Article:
A green and yellow parrot, which hung in a cage outside the door, kept repeating over and over: "Allez vous-en! Allez vous-en! Sapristi! That's all right!" He could speak a little Spanish, and also a language which nobody understood, unless it was the mocking-bird that hung on the other side of the door, whistling his fluty notes out upon the breeze with maddening persistence. Mr. Pontellier, unable to read his newspaper with any degree of comfort, arose with an expression and an exclamation of disgust. He walked down the gallery and across the narrow "bridges" which connected the Lebrun cottages one with the other. He had been seated before the door of the main house. The parrot and the mockingbird were the property of Madame Lebrun, and they had the right to make all the noise they wished. Mr. Pontellier had the privilege of quitting their society when they ceased to be entertaining. He stopped before the door of his own cottage, which was the fourth one from the main building and next to the last. Seating himself in a wicker rocker which was there, he once more applied himself to the task of reading the newspaper. The day was Sunday; the paper was a day old. The Sunday papers had not yet reached Grand Isle. He was already acquainted with the market reports, and he glanced restlessly over the editorials and bits of news which he had not had time to read before quitting New Orleans the day before. Mr. Pontellier wore eye-glasses. He was a man of forty, of medium height and rather slender build; he stooped a little. His hair was brown and straight, parted on one side. His beard was neatly and closely trimmed.
"synopsis" may belong to another edition of this title.
The Awakening is set in New Orleans and the Southern Louisiana coast at the end of the nineteenth century. This landmark novel was one of the earliest works of feminism and a precursor to American modernism and the great southern novelists such as William Faulkner, Flannery O'Connor, Eudora Welty, and Tennessee Williams. Edna Pontellier struggles to reconcile her views of femininity and motherhood with the prevailing social attitudes of the turn-of-the-century South. An important and powerful look into the beginnings of modern feminism literature. Wilder Publications is a green publisher. All of our books are printed to order. This reduces waste and helps us keep prices low while greatly reducing our impact on the environment.Review:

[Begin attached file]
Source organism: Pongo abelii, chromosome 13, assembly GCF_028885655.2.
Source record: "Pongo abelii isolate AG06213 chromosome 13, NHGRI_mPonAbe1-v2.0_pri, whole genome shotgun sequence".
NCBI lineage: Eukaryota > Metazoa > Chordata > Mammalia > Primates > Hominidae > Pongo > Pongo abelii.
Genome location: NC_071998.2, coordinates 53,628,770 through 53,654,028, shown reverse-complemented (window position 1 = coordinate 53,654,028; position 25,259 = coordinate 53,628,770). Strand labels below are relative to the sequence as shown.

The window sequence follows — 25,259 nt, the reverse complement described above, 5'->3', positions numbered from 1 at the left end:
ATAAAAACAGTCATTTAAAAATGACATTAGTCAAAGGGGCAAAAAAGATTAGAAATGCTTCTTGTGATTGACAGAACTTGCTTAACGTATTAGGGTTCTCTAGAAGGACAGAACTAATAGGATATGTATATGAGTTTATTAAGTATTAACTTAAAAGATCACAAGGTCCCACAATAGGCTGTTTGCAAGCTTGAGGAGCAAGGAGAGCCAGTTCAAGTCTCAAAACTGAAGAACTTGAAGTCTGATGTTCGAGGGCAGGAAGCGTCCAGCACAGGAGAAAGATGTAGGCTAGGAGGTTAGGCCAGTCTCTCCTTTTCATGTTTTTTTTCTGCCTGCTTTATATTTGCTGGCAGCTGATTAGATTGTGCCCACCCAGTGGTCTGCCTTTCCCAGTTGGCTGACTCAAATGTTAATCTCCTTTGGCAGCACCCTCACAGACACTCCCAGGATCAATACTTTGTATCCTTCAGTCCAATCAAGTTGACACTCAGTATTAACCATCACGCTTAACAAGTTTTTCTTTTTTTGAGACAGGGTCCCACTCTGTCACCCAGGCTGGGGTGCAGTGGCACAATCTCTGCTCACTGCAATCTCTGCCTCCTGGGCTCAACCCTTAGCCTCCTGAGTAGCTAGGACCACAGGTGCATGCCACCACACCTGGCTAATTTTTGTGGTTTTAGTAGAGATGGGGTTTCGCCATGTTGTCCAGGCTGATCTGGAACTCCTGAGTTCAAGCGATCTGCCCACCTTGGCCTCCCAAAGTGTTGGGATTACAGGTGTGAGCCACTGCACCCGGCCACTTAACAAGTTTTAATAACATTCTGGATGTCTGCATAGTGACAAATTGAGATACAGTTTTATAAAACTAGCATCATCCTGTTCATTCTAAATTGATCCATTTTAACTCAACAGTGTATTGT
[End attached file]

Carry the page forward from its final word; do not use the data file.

" The Awakening is not only one of the most important novels in the history of American women's writing, it is an acknowledged American masterpiece. Edna Pontellier is an American Emma Bovary, deeply dissatisfied by the restricted possibilities available to a middle-class white woman in the 1890s. Rejecting her society's sexual norms and seeking a more fulfilling life, she is eventually destroyed by the limitations she cannot overcome, but along the way Chopin offers a compelling portrait of female experience, one of the first of its kind. Recognized as being as important a literary protest against the treatment of women as Charlotte Perkins Gilman's 'The Yellow Wallpaper,' The Awakening is taught at universities and schools across the US, and is overdue for equal recognition outside of its native shores. It is great news that Canongate is bringing The Awakening to the British reading public at last" (SARAH CHURCHWELL)
"Incisive, brilliant and haunting" (MAGGIE O'FARRELL)
"Chopin's deceptively slight novel is the kind of book revolutions are made of . . . Reissued with a forward by Barbara Kingsolver, this angry, eye-opening novel is well worth adding to your reading list" ( Harper's Bazaar)
"Even more powerful than I remembered" (MARGARET DRABBLE)
"A Creole Bovary is this little novel of Miss Chopin's" (WILLA CATHER)
"Chopin's slight, brittle and fierce novel became a classic and a cult, shocking readers with its candid and unsentimental portrait of marital infidelity . . . it remains delicately bitter and acidly angry" ( Observer)
"Sometimes bold, fearless writing really does have to wait for 'someone in some future time' for readers yet to come. Sleeping Beauties, once awakened, will always serve a contemporary agenda. But Chopin's The Awakening is now justly regarded as an American classic and read with passion and delight" ( Literary Review)
"Plucky and masterly" ( The Lady)
"A quietly explosive study of female impotence, it is quite superb" ( Independent on Sunday)
"About this title" may belong to another edition of this title.
Book Description Bantam Classic. Paperback. Book Condition: Good. Book shows a small amount of wear to cover and binding. Some pages show signs of use. Bookseller Inventory # G0131893475I3N00